Andoni Hormaza is a 2nd year International Relations student from Spain. His interests include international development, global migration and international law. He is also passionate about music, photography and writing.
The economic and health cost of Covid-19 has eclipsed the plight of migrants in the Mediterranean. Back in May, an article published on IR Today showed how the current crisis has exacerbated the perilous situation in the Mediterranean, with the response being increased hostility from bordering European countries. Now, the issue has resurfaced on several fronts. Most notably – and amidst a recent uptick in the number of migrant crossings in the English Channel – the UK’s Home Secretary has vowed to make the route across the Channel ‘unviable’, despite UNHCR’s concern that these measures not only violate international law, but harbour the potential for greater harm.
The manifold root causes, motives, and journeys make global migration a complex phenomenon. In the Mediterranean, however, there is one route that repeatedly stands out from the rest for its death toll and inherent danger.
The Central Mediterranean route continues to be, on average, the deadliest migration route in the world. While the protracted Libyan Civil War has exacerbated regional insecurity, three main migration routes come together in Libya, making the country the most dangerous andthe most transited gateway into Europe. And although the number of migrants reaching European shores dropped during the first months of the pandemic, July figures are comparable to those of last year, bringing the problem back into focus.
The story of Libya’s partnership with the European Union is a complex one. Back in 2013, Italy started Mare Nostrum, a comprehensive military initiative with the twofold objective of ensuring the livelihood of migrants attempting the hazardous crossing and persecuting human traffickers and smugglers. Initially, it received praise from institutions such as the International Organization for Migration, who lauded it for its pointed humanitarian focus.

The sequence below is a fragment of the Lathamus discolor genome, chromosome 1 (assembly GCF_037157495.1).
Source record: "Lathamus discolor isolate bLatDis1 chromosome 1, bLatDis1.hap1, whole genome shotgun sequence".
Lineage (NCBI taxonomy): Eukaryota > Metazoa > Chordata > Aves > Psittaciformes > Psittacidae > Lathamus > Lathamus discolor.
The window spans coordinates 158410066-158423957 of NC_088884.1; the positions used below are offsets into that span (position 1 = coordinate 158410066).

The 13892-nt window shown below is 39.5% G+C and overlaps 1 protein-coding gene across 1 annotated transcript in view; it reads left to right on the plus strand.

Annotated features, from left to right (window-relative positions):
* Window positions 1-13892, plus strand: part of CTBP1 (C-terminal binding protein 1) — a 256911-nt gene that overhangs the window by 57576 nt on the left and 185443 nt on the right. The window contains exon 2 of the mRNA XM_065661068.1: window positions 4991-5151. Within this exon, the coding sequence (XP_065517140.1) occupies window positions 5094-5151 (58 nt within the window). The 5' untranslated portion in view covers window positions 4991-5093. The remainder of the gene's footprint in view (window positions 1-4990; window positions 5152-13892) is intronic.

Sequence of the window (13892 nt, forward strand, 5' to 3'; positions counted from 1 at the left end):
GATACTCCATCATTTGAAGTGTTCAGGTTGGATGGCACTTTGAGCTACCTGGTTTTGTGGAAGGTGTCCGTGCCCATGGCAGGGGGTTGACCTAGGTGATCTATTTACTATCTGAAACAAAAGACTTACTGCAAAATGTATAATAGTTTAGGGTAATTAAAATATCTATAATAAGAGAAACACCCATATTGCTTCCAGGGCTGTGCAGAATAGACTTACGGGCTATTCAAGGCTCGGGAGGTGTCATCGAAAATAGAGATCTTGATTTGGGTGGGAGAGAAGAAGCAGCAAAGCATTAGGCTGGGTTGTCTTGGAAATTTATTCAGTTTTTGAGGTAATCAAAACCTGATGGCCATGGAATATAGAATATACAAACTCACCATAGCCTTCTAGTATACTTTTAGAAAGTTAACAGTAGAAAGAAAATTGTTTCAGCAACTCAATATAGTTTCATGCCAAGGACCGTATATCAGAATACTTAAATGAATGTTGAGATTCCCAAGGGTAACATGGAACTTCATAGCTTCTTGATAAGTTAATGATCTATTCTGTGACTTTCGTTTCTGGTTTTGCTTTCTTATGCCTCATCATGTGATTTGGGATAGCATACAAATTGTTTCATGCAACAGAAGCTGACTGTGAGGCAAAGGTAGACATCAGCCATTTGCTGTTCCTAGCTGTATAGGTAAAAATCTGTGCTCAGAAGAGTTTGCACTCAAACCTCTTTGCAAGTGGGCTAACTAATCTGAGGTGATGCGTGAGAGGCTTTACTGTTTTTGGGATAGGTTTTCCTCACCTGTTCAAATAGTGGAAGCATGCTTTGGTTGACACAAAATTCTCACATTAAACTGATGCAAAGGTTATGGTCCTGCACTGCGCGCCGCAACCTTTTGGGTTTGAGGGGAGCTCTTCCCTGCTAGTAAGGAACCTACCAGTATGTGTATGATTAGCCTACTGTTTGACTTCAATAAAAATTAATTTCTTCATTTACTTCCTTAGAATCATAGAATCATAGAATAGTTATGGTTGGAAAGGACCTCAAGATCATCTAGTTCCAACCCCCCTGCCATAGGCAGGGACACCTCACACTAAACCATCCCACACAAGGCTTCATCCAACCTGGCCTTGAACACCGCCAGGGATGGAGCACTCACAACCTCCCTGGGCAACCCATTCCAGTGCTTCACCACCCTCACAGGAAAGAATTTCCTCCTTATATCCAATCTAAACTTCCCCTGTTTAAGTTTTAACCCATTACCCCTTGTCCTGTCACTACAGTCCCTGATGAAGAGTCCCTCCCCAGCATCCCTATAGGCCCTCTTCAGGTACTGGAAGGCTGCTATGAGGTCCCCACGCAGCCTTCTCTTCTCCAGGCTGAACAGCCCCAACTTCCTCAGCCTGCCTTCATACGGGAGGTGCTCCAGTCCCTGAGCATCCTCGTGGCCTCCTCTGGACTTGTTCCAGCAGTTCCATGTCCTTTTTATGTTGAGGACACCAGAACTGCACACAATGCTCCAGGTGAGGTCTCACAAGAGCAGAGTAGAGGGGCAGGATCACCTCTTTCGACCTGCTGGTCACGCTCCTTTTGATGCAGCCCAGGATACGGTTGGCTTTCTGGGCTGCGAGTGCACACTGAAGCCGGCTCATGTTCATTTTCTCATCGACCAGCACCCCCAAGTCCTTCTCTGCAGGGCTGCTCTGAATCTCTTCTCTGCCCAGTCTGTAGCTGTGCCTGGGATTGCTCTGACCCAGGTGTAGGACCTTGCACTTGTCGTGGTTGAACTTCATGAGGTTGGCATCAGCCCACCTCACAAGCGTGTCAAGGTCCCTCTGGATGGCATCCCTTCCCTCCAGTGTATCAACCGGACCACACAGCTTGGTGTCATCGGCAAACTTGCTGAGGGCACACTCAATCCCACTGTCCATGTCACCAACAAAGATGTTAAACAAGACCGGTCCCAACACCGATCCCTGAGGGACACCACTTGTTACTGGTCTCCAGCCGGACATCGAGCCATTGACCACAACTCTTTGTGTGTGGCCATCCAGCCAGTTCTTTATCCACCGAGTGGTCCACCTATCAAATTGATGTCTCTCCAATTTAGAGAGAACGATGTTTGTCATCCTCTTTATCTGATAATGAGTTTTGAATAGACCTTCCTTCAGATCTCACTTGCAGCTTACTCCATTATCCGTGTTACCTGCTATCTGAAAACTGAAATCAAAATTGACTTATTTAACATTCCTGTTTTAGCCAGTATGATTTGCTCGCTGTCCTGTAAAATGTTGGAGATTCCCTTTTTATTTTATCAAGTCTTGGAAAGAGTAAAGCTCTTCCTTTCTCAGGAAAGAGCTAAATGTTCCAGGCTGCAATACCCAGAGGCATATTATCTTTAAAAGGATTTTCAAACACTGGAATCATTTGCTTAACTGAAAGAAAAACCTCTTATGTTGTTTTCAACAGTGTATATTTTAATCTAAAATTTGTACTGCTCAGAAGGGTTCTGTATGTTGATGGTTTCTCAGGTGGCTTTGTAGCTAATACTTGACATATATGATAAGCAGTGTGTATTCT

However, the Operation was replaced a year later by an EU-wide initiative, spearheaded by Frontex, the EU’s Border Agency. Operation Triton, recently revamped as Operation Themis, involved less than a third of its predecessor’s cost. With the number of deaths at sea at historic levels, criticism reached an all-time high in 2016, when the EU began outsourcing migration responsibilities to Libya’s Coast Guard, accused of a variety of crimes, ranging from blatant human rights violations to hindering volunteer rescue operations.
Nonetheless, the EU itself has received very similar accusations. Last year, a group of international lawyers submitted a legal document to the ICC, accusing the EU of ‘crimes against humanity’. Moreover, with the privilege of hindsight, it remains difficult to allocate blame on a single actor. While it is true that the number of casualties rose after Operation Triton was implemented, 2015 also saw a 385% increase in the number of migrants, compared to two years earlier. The opposite is true with regards to Frontex’s alleged ‘success’ in reducing the number of arrivals in 2017 and 2018, after outsourcing its responsibilities to Libya’s Coast Guard in the Central Mediterranean. While accurate, this also coincided both with an increase in the death risk and the number of interceptions at sea.
In the search for middle ground, outsourcing some responsibilities needn’t be an issue per se. If done correctly, outsourcing could promote cooperation to ensure that humanitarian aid reaches migrants, asylum seekers are able to safely process their claims, checks are put in place to curb smuggling and legal pathways are enhanced.
The underlying problem with the EU’s current approach is twofold. Firstly, there has been a clear lack of internal cooperation, hindered by European law itself. For instance, the current Dublin Regulation generally requires the first EU country of arrival to examine asylum applications. In theory, the objective was to speed up and simplify the application process. In practice, this has promoted a crippled system where responsibility is unequally shared, fuelling regional resentment and facilitating the emergence of populist discourses.